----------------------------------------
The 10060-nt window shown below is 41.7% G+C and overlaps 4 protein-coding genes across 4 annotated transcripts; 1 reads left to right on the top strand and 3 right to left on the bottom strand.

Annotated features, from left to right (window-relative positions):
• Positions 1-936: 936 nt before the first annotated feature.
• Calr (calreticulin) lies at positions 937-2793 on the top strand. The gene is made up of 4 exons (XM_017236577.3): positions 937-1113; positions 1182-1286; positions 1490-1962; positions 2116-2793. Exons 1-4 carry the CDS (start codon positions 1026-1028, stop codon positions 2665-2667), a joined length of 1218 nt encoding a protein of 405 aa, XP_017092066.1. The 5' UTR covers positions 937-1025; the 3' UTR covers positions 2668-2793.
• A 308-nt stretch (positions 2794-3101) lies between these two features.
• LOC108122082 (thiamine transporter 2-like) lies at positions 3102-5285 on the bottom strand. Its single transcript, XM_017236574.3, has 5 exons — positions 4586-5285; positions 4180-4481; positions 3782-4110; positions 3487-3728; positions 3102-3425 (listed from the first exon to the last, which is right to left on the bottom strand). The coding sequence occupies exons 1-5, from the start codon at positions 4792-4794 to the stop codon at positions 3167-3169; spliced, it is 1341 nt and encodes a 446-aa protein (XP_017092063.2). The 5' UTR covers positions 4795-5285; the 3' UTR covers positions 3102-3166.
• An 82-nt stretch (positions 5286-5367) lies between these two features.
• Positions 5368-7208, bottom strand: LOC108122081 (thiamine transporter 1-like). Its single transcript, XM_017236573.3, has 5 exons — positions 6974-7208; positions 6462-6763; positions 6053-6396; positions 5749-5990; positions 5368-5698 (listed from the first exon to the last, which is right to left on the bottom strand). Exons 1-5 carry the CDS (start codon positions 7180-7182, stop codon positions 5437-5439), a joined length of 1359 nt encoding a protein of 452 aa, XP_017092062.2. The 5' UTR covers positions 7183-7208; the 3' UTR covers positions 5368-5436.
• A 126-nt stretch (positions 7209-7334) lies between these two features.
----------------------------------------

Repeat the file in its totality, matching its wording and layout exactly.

The 10060-nt window shown below is 41.7% G+C and overlaps 4 protein-coding genes across 4 annotated transcripts; 1 reads left to right on the top strand and 3 right to left on the bottom strand.

Annotated features, from left to right (window-relative positions):
• Positions 1-936: 936 nt before the first annotated feature.
• Calr (calreticulin) lies at positions 937-2793 on the top strand. The gene is made up of 4 exons (XM_017236577.3): positions 937-1113; positions 1182-1286; positions 1490-1962; positions 2116-2793. Exons 1-4 carry the CDS (start codon positions 1026-1028, stop codon positions 2665-2667), a joined length of 1218 nt encoding a protein of 405 aa, XP_017092066.1. The 5' UTR covers positions 937-1025; the 3' UTR covers positions 2668-2793.
• A 308-nt stretch (positions 2794-3101) lies between these two features.
• LOC108122082 (thiamine transporter 2-like) lies at positions 3102-5285 on the bottom strand. Its single transcript, XM_017236574.3, has 5 exons — positions 4586-5285; positions 4180-4481; positions 3782-4110; positions 3487-3728; positions 3102-3425 (listed from the first exon to the last, which is right to left on the bottom strand). The coding sequence occupies exons 1-5, from the start codon at positions 4792-4794 to the stop codon at positions 3167-3169; spliced, it is 1341 nt and encodes a 446-aa protein (XP_017092063.2). The 5' UTR covers positions 4795-5285; the 3' UTR covers positions 3102-3166.
• An 82-nt stretch (positions 5286-5367) lies between these two features.
• Positions 5368-7208, bottom strand: LOC108122081 (thiamine transporter 1-like). Its single transcript, XM_017236573.3, has 5 exons — positions 6974-7208; positions 6462-6763; positions 6053-6396; positions 5749-5990; positions 5368-5698 (listed from the first exon to the last, which is right to left on the bottom strand). Exons 1-5 carry the CDS (start codon positions 7180-7182, stop codon positions 5437-5439), a joined length of 1359 nt encoding a protein of 452 aa, XP_017092062.2. The 5' UTR covers positions 7183-7208; the 3' UTR covers positions 5368-5436.
• A 126-nt stretch (positions 7209-7334) lies between these two features.